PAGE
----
Understanding Soil Loss

Discovery Farms Programs in Minnesota and Wisconsin have collected edge-of-field water quality information from 25+ farms and 50+ fields starting in 2002.  More than 100 site years of surface runoff data and 30 site years of tile drainage have been collected.


Surface runoff is a more significant driver of soil loss than tile drainage

  • Median annual soil loss is 134 lb/ac
  • This low value equates to about 3 five gallon pails full of soil from an area the size of a football field
  • High annual soil losses suggest a need to re-evaluate tillage practices to match the landscape
  • Fields with high soil losses stand out visually with sedimentation in low areas and rills running down hillsides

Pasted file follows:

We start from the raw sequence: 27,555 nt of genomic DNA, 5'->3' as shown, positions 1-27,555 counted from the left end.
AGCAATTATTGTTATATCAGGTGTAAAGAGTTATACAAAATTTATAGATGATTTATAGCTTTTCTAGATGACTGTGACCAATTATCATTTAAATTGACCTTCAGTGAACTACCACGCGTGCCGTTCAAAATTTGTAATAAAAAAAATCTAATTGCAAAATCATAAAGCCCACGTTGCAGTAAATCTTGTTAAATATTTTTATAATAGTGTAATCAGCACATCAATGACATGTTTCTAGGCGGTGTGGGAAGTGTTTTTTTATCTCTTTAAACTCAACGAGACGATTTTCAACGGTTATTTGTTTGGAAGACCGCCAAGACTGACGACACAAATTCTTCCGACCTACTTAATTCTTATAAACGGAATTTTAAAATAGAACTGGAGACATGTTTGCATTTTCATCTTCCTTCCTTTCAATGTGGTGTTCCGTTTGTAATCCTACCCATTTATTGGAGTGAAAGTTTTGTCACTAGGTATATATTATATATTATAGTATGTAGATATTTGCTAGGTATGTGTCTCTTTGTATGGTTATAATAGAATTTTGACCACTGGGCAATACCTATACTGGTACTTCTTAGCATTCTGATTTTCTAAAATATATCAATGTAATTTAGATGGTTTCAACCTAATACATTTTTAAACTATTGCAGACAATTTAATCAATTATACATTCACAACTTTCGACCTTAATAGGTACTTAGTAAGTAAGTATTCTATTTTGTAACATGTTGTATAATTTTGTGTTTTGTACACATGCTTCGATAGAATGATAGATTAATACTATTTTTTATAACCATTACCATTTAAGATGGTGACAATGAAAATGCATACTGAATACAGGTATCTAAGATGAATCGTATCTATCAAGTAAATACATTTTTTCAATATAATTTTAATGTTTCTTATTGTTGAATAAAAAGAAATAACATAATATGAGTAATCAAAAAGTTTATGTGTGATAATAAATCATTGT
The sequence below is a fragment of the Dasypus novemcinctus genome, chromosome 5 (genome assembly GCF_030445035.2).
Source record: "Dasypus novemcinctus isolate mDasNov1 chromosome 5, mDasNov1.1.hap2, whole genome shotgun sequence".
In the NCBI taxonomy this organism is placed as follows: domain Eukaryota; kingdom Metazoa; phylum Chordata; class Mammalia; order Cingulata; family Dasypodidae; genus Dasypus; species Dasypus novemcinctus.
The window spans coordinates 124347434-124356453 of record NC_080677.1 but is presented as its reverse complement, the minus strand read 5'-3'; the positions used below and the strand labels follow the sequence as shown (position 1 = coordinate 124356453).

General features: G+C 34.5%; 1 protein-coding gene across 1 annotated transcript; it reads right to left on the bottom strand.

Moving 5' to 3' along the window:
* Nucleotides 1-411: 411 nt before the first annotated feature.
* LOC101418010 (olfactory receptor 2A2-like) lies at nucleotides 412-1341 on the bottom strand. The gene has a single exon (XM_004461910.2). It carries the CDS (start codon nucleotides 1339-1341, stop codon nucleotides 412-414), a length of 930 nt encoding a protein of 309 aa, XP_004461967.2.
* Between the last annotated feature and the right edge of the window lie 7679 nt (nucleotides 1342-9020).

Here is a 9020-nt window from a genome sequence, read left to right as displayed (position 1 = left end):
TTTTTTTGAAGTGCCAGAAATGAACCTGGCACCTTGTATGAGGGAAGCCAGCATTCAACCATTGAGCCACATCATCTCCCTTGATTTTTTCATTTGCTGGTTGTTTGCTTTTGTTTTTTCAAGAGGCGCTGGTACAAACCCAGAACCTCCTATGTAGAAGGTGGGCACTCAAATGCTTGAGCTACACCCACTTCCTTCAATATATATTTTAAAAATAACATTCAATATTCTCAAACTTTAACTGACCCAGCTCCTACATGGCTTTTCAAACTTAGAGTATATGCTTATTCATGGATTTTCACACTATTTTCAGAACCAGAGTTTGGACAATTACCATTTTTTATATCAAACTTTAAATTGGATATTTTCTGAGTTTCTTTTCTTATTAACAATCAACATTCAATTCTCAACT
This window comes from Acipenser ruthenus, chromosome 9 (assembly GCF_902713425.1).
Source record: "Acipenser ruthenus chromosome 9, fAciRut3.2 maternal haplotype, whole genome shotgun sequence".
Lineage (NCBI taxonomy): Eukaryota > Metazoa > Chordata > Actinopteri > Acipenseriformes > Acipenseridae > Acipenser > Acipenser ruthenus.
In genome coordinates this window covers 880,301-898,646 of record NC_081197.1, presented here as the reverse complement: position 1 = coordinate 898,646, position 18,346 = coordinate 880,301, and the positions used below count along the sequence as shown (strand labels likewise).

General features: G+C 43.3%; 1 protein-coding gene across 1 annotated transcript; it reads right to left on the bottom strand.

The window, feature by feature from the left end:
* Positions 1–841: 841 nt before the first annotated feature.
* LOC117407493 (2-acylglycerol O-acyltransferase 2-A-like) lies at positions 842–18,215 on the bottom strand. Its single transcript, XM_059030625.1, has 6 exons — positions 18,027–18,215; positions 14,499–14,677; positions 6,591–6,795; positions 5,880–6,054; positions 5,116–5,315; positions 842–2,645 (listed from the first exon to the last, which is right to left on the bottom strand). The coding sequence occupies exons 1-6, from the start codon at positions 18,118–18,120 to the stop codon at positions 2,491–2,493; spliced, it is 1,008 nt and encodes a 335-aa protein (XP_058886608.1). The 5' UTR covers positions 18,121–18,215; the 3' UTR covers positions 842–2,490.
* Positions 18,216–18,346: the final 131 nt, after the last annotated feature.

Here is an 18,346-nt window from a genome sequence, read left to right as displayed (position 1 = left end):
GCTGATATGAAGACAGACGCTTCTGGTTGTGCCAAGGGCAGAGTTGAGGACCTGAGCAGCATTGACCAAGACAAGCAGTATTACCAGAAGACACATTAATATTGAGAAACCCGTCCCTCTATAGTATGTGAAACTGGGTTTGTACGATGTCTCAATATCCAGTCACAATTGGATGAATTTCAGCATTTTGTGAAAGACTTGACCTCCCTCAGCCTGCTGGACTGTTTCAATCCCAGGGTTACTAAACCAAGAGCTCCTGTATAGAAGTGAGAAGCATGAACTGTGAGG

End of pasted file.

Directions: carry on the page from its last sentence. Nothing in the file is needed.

• Make sure to check fields annually for these signs and adjust practices if needed

Annual Soil Loss


Most soil loss occurs in May and June

  • 69% of the soil loss occurs in May and June
  • Fields are most vulnerable to soil loss from planting to crop canopy
  • Too little soil cover and too much soil disturbance for the landscape are indicated by large soil losses in May and June

Average Monthly Soil Loss


A small number of events cause the most soil loss

  • There have been 1074 surface runoff events monitored by Discovery Farms
  • 10% of the runoff events caused 85% of the total soil loss
  • Nearly all of those runoff events were generated by very intense storm events
  • The combination of intense storms and time periods where the landscape is most vulnerable, produces the most soil loss



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